We have noted that on March 2, 1982, the defendant waived 'any claim he may have arising under the Speedy Trial Act' by signing a pleading captioned Stipulation and Order for Adjournment. Such constituted a waiver of any claim defendant may have had under the Speedy Trial Act up to the time of the execution of the stipulation. 18 U.S.C. § 3161(d) (1). Pursuant to that stipulation and a further Stipulation and Order for Dismissal prepared by defendant's attorney and also signed by the defendant, the case on the first indictment was dismissed without prejudice on March 29, 1982.
It is not in dispute that the purpose of the agreed adjournment and agreed subsequent dismissal without prejudice was to take action to dispose of the case. The defendant, his attorney and the government stipulated and agreed 'that the trial of this matter be adjourned in order that actions may be taken to dispose of this matter in a manner satisfactory to the parties and the Court.' Accordingly, we are of the opinion that the dismissal of the criminal charges in the first indictment was in good faith and, therefore, the time between the good faith dismissal and the filing of new charges in the second indictment (reindictment) is not to be considered on speedy trial rights under the sixth amendment. United States v. MacDonald, 456 U.S. 1, 102 S. Ct. 1497, 71 L. Ed. 2d 696 (1982). With respect to the defendant's Speedy Trial Act claim, we note that the Act provides that if charges are initially dismissed and later reinstated, the period between the dismissal and the reinstatement is not to be included in computing the time within which a trial must commence. 18 U.S.C. §§ 3161(d), 3161(h) (6).
In considering the defendant's speedy trial claim and his claim of denial of due process guaranteed by the fifth amendment, we have also applied the four factor balancing test of Barker v. Wingo, 407 U.S. 514, 92 S. Ct. 2182, 33 L. Ed. 2d 101 (1972), to determine the reasonableness of the delay between the dismissal of the first indictment charges and the reindictment. The four factors are: length of delay, the reason for the delay, the defendant's assertion of his right, and prejudice to the defendant. In the case sub judice the balance of factors under the Barker test indicates to us that the delay between the dismissal of the first case and the second indictment was reasonable. The findings of the trial judge that the defendant had not shown prejudice or that the delay was caused by the government to gain a tactical advantage are supported by the record. Therefore, defendant's due process claim under the fifth amendment must also fail. United States v. Marion, 404 U.S. 307, 92 S. Ct. 455, 30 L. Ed. 2d 468 (1971).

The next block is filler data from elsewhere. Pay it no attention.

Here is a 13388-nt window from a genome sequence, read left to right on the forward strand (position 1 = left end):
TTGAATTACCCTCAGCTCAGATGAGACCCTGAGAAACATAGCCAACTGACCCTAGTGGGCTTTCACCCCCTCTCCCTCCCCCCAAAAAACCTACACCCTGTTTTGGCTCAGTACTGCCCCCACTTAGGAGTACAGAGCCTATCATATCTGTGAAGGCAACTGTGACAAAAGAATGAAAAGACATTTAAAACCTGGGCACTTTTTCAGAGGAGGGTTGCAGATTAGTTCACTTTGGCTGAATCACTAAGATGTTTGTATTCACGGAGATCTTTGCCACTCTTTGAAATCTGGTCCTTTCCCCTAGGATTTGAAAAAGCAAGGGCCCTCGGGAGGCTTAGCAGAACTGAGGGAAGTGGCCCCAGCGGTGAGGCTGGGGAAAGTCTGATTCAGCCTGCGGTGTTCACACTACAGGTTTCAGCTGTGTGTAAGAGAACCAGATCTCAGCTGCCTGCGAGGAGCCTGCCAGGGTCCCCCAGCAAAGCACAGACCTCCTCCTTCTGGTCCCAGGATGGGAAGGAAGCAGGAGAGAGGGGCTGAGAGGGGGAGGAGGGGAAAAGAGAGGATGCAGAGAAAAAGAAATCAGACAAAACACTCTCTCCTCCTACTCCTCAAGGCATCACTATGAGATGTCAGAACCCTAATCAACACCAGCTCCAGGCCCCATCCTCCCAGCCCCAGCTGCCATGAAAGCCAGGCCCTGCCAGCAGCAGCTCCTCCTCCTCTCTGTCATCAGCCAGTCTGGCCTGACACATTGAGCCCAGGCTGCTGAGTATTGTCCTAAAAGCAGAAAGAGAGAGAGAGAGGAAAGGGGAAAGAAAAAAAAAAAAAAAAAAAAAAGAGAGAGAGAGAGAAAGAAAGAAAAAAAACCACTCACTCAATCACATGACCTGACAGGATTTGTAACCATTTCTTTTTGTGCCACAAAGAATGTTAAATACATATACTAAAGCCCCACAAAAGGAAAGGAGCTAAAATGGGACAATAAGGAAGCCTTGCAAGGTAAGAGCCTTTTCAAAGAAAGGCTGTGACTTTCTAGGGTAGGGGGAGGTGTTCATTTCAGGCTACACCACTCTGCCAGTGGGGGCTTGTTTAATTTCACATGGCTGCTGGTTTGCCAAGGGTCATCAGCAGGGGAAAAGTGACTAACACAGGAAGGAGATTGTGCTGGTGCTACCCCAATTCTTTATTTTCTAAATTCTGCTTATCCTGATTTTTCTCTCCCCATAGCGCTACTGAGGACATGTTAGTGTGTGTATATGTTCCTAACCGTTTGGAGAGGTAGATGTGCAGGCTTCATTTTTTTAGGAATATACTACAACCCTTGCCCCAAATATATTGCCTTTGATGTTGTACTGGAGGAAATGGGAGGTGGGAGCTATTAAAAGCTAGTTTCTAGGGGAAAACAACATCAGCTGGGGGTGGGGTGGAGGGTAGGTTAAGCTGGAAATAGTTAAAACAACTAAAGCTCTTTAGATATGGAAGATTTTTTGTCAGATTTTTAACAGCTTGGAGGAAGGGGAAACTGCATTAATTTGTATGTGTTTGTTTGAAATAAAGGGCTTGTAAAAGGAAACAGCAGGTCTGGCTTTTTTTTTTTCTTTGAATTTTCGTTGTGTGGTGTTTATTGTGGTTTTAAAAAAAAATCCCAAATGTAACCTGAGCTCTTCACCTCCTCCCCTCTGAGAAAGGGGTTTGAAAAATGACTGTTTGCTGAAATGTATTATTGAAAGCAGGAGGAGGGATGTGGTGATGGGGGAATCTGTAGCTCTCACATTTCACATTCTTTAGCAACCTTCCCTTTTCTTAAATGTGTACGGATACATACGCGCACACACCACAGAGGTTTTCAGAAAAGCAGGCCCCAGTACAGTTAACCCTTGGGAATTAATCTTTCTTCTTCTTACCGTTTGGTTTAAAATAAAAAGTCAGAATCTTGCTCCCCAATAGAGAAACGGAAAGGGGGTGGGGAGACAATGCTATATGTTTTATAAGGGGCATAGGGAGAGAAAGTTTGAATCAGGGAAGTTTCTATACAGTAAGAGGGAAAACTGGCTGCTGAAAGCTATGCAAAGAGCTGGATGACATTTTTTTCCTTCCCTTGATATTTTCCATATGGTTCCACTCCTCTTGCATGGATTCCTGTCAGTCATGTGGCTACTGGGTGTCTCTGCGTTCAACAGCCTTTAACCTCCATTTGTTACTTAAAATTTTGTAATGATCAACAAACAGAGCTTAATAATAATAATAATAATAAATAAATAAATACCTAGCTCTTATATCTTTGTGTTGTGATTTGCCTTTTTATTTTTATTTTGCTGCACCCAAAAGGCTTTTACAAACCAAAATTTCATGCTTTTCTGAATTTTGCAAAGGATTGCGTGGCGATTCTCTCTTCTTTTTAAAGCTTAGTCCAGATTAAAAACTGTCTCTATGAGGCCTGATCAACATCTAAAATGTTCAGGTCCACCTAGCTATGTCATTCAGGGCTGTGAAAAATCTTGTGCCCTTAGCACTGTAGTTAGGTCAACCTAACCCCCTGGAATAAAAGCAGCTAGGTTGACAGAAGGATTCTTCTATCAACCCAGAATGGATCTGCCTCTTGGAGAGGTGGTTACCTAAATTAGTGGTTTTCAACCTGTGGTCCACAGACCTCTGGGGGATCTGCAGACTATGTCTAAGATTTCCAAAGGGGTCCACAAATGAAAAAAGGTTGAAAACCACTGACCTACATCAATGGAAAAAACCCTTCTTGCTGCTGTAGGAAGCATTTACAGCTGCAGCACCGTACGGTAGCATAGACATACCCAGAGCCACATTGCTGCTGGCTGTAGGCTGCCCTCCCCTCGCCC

Turning to the defendant's remaining claim that the government breached its agreement not to prosecute him, we note that after conducting a hearing on the issue, the trial judge determined that the defendant had not shown that any plea agreement was breached and that, at best, he had shown there was a disagreement as to what the agreement was and, therefore, there was no agreement to enforce.
Plea agreements have been viewed as the equivalent of contracts, and it has been held that resolution of the good faith disputes over the terms of such an agreement should be made by the district court. United States v. Arnett, 628 F.2d 1162, 1164 (9th Cir. 1979). As the district judge conducted a hearing and determined there was no agreement to enforce, the government could not be held to have breached any agreement. We find that the record supports the district judge's findings as to the alleged agreement.
The judgment of the district court is AFFIRMED.